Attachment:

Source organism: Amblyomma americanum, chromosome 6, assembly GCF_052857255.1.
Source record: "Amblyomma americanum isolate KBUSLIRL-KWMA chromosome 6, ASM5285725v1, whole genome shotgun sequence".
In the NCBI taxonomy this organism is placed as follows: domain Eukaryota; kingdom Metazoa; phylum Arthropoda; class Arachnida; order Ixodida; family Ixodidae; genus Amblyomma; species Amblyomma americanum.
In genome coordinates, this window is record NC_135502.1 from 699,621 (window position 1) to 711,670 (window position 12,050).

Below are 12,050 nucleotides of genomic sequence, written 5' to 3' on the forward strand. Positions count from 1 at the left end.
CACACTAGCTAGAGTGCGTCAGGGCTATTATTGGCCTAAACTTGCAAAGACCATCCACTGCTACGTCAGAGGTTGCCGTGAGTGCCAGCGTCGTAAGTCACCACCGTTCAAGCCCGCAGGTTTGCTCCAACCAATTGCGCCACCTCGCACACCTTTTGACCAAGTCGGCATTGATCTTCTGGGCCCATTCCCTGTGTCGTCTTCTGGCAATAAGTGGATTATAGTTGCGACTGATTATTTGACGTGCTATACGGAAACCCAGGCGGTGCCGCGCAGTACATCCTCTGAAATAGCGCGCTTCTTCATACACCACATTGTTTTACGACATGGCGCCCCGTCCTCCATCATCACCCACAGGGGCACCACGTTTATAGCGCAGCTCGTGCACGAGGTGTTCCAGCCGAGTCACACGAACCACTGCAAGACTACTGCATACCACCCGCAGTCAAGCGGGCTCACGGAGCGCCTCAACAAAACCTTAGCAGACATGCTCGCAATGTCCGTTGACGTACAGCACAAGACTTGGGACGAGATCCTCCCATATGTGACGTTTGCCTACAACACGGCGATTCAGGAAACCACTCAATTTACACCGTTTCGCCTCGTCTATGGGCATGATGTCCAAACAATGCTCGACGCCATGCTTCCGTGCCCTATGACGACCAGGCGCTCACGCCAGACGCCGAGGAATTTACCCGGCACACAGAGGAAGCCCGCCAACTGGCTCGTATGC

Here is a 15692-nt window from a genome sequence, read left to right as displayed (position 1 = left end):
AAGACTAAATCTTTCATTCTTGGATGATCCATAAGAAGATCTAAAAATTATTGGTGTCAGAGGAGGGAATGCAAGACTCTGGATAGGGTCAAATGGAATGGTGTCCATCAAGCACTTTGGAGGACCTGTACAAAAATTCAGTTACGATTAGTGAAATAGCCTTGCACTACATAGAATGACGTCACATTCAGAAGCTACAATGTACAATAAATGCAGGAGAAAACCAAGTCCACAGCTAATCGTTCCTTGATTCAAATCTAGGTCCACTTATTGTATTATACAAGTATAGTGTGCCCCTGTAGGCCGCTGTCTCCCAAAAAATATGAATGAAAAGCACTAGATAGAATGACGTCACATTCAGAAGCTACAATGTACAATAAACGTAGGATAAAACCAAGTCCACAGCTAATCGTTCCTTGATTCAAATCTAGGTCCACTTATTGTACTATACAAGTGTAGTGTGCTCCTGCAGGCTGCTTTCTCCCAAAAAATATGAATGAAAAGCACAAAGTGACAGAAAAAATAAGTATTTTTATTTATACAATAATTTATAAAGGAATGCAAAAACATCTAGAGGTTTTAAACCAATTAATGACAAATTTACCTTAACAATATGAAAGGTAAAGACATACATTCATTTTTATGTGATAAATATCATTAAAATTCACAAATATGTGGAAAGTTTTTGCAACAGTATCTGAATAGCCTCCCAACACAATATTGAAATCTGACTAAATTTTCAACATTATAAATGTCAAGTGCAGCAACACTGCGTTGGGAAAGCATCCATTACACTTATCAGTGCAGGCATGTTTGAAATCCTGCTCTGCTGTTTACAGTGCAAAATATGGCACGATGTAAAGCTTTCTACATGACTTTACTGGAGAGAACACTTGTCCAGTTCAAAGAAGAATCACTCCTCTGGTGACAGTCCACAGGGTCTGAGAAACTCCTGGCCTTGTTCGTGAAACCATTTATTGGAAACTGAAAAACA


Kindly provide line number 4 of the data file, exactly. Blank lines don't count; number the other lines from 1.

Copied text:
In genome coordinates, this window is record NC_135502.1 from 699,621 (window position 1) to 711,670 (window position 12,050).